A Double-Blind, Placebo-Controlled Study of the Opiate Antagonist Naltrexone in the Treatment of Pathological Gambling Urges
J Clin Psychiatry 2008;69(5):783-789
© Copyright 2014 Physicians Postgraduate Press, Inc.
Purchase This PDF for $40.00
If you are not a paid subscriber, you may purchase the PDF.
(You'll need the free Adobe Acrobat Reader.)
Receive immediate full-text access to JCP. You can subscribe to JCP online-only ($86) or print + online ($156 individual).
With your subscription, receive a free PDF collection of the NCDEU Festschrift articles. Hurry! This offer ends December 31, 2011.
If you are a paid subscriber to JCP and do not yet have a username and password, activate your subscription now.
As a paid subscriber who has activated your subscription, you have access to the HTML and PDF versions of this item.
Click here to login.
Did you forget your password?
Still can't log in? Contact the Circulation Department at 1-800-489-1001 x4 or send email
Objective: Pathological gambling (PG) is a disabling disorder
experienced by approximately 1% of adults and for which few empirically
validated treatments exist. This study examined the efficacy and tolerability
of the opioid antagonist naltrexone in adults with PG who have urges to gamble.
Method: An 18-week, double-blind, placebo-controlled trial was
conducted to evaluate the safety and efficacy of 3 doses of oral naltrexone for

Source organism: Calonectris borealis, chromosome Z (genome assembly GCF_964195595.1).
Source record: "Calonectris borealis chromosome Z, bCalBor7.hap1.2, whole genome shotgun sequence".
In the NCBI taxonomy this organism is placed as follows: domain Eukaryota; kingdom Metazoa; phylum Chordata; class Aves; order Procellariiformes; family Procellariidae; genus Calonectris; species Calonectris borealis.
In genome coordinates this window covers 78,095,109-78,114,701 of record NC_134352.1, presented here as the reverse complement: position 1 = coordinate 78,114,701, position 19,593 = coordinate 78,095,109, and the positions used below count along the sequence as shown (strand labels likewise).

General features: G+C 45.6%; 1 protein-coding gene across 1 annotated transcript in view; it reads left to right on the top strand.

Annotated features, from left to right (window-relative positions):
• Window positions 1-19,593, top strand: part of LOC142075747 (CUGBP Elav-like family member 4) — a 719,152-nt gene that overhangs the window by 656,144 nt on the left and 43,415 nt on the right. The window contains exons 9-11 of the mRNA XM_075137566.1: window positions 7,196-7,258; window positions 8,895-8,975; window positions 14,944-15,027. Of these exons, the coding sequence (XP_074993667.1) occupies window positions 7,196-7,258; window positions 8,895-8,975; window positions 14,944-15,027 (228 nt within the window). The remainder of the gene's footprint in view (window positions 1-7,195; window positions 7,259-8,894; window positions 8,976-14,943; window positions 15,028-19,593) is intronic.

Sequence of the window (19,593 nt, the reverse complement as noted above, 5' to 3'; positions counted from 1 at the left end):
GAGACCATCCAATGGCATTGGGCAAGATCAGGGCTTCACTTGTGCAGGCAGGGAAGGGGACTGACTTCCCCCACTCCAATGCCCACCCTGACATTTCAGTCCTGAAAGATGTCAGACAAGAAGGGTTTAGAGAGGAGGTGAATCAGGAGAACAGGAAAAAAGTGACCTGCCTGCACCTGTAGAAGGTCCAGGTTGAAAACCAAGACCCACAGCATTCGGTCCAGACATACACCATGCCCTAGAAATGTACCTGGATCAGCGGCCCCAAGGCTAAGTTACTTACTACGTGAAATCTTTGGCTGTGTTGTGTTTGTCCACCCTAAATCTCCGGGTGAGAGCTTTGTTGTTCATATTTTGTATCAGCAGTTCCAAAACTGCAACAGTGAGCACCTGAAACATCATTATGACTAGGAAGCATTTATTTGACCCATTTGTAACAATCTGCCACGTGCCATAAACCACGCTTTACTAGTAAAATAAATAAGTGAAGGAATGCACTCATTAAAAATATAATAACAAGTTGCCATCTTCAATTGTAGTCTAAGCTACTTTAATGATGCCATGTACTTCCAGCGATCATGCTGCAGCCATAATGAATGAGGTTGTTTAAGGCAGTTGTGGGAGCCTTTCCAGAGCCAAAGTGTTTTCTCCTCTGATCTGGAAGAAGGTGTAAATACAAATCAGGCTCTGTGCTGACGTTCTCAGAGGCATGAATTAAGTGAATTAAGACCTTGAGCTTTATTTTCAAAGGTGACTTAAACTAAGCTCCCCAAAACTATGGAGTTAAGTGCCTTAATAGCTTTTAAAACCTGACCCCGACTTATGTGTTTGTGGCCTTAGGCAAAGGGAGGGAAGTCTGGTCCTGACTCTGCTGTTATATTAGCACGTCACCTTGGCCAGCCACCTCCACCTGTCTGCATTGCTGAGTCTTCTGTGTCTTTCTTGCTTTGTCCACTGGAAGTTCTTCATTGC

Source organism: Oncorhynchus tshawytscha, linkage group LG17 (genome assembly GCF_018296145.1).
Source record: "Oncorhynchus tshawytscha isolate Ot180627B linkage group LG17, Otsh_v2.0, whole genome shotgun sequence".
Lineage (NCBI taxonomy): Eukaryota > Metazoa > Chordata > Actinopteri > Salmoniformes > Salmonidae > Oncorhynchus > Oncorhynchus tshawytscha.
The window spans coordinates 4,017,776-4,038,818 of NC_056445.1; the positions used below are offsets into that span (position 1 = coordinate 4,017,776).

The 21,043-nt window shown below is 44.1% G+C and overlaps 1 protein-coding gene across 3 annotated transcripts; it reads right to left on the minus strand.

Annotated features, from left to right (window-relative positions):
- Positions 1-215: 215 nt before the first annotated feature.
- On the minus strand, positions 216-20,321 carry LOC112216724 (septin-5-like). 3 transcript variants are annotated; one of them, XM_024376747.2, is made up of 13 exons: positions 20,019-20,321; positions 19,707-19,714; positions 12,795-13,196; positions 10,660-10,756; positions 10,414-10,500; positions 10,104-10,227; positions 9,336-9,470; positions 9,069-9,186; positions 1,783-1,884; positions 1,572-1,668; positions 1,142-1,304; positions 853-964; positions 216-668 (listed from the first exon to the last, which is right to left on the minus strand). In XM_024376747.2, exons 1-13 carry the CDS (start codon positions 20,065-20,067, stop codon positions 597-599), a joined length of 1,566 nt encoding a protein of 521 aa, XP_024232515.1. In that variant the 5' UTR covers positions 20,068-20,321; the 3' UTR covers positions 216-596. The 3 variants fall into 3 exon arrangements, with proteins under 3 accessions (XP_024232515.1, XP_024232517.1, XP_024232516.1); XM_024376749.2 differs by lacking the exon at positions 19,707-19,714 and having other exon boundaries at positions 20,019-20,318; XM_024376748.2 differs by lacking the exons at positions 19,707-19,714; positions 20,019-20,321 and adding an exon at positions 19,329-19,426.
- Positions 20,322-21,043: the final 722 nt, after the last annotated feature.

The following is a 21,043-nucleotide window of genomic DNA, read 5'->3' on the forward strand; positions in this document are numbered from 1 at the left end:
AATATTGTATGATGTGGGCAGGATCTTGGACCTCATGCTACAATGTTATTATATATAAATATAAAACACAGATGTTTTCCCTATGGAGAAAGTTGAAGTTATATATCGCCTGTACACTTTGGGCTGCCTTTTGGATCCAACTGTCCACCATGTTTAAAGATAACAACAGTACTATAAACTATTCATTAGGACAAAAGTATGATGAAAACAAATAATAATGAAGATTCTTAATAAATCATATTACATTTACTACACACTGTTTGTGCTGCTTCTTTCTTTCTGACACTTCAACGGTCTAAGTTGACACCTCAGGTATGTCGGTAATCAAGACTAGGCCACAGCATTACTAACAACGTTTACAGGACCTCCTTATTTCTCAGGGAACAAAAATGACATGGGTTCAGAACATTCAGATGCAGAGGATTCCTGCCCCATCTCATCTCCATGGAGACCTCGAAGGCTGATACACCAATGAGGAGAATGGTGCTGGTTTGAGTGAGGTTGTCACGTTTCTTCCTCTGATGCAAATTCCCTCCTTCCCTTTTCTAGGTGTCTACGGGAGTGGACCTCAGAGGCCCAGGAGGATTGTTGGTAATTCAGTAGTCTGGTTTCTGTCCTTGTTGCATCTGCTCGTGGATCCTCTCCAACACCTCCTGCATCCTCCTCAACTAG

PG. Seventy-seven individuals with DSM-IV-TR PG were randomly assigned to
naltrexone (50 mg/day, 100 mg/day, or 150 mg/day) or placebo. Subjects were
assessed with the Pathological Gambling Adaptation of the Yale-Brown Obsessive
Compulsive Scale (PG-YBOCS), the urge and behavior subscales of the PG-YBOCS,
the Gambling Symptom Assessment Scale (G-SAS), the Clinical Global
Impressions-Severity of Illness scale (CGI-S), and measures of depression,
anxiety, and psychosocial functioning. Data were collected from September 2002
to June 2005.
Results: Outcomes did not significantly differ between the
various doses of naltrexone. Subjects assigned to naltrexone had significantly
greater reductions in PG-YBOCS total scores (p = .0094), gambling urges (p =
.0053), and gambling behavior (p = .0134) compared to subjects assigned to
placebo. Subjects assigned to naltrexone also had greater improvement in
overall gambling severity (reflected in the CGI-S scores) (p = .0080) and in
psychosocial functioning (p = .0177) than subjects assigned to placebo. A
completer analysis (N = 49) demonstrated significantly greater improvement on
all variables for subjects assigned to naltrexone. A sex analysis demonstrated
that men and women did not differ significantly in their response to naltrexone.
Conclusion: Subjects assigned to naltrexone demonstrated
statistically significant reductions in gambling urges and behavior in PG.
Low-dose naltrexone (50 mg/day) appeared as efficacious as higher doses (100
mg/day and 150 mg/day), and all doses were well tolerated.